PM: How do you go about integrating pedals and rack gear into the same setup?
BB: “It’s a matter of knowing impedances and levels and things. Pedals traditionally are designed to be run at instrument level so that it operates at a smaller operating range and less dynamic range. So you’re dealing with a smaller guitar signal, which you’re manipulating into the front end of an amplifier. Then there is the line level stuff that tends to work at a higher level. And it is a matter of fitting into and knowing how to structure your gain in a system in order to utilise the effects properly within their operating range. For example, with the Boss CE-1 in Steve’s rig, I attenuate the input signal going to it to allow for a hotter signal to feed it, but then I add gain at the output to bring it back up to unity, so that it’s not sucking the level or not too loud. And it all works out well.”
PM: Which processes do you prefer to have going in front of the amps and which do you prefer going on a loop?
BB: “Generally speaking, you tend to put the time-based effects and things between the preamp and power amps. Any gain devices or things of that nature are traditionally designed to go between the instrument and the input of the amp. Sure, you could use an MXR Phase 90 between the preamp and power amp and it would be a good sound. It may not be the same sound you’re used to hearing if you were to put it in the front end, but it is still a viable sound. Honestly, for me and for any systems that I design, anything goes. I’ll put anything anywhere, as long as the player likes it. But the good thing about stuff being placed after your gain stage is that the system is going to be so much quieter.”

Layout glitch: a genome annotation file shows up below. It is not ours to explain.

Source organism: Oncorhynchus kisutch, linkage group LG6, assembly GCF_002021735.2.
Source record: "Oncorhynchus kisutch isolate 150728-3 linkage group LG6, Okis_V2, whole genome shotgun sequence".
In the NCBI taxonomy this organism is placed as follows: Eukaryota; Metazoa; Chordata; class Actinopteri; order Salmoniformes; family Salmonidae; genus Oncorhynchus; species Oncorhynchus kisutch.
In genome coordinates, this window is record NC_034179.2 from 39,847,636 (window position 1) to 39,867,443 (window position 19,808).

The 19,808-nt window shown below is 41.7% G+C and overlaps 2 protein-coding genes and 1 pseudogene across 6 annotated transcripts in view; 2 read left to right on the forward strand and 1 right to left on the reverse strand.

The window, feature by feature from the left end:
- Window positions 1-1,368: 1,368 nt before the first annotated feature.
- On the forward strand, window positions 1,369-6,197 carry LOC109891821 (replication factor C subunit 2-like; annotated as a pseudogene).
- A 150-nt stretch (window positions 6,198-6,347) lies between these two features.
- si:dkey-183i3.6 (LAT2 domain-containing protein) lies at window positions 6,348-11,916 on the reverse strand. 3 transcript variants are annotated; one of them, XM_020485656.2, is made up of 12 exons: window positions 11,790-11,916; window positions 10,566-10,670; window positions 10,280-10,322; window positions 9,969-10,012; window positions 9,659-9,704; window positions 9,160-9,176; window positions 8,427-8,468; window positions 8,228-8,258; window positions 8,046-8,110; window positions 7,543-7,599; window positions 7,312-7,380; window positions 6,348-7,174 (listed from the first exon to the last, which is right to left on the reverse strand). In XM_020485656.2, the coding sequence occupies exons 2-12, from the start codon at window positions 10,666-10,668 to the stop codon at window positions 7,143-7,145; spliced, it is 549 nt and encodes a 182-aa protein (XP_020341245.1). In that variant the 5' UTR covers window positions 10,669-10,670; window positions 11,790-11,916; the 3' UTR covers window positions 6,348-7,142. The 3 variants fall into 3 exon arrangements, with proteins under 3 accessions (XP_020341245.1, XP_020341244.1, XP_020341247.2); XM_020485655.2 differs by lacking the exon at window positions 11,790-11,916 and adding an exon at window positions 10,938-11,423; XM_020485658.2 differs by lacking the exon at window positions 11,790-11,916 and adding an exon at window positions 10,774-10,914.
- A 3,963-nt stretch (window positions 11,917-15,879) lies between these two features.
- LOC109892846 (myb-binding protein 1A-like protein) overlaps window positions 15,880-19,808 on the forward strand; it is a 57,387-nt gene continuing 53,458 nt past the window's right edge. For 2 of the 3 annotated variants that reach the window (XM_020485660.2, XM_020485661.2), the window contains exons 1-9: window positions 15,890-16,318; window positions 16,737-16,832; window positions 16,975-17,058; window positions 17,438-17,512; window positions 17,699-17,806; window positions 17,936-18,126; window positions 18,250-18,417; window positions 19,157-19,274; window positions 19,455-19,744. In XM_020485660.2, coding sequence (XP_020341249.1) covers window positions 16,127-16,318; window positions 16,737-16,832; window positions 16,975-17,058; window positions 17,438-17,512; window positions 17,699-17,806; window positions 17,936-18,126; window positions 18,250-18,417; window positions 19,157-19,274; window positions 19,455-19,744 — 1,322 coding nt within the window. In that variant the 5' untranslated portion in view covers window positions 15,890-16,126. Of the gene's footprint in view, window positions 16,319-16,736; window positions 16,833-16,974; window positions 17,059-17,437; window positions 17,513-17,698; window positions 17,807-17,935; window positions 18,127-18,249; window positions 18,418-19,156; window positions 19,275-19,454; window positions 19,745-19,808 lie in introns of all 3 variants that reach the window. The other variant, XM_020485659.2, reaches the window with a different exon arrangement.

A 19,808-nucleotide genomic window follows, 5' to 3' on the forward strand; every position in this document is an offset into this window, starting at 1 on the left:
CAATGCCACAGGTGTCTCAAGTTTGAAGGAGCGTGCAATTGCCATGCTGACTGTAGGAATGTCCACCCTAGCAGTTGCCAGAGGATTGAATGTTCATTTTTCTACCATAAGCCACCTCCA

PM: What sort of strategies do you have when it comes to minimising noise in complex high-gain guitar rigs?
BB: “The biggest thing I found over the years is by utilising very high-quality isolation transformers to break ground-loop hums. The ones that I utilised are the ones that I have designed and have had a manufacturer make for me. They’re these good-quality shielded transformers that are very transparent, but can break ground-loop hums. Also, you need to take into account the physical location of the equipment, as we’re dealing with unbalanced high-gain signals in a lot of places. The fact that it is unbalanced, and with all that gain flying around, means that a lot of devices can become real susceptible to picking up noise from transformers and things like that. And in a rackmounted system with a bunch of gear stacked on top of each other, you have to be conscious of where things are located to eliminate any induced electromagnetic hum. The use of highly shielded cables is very important too.”

Cool Landau Feature in “Performing Musician”
Comments are closed.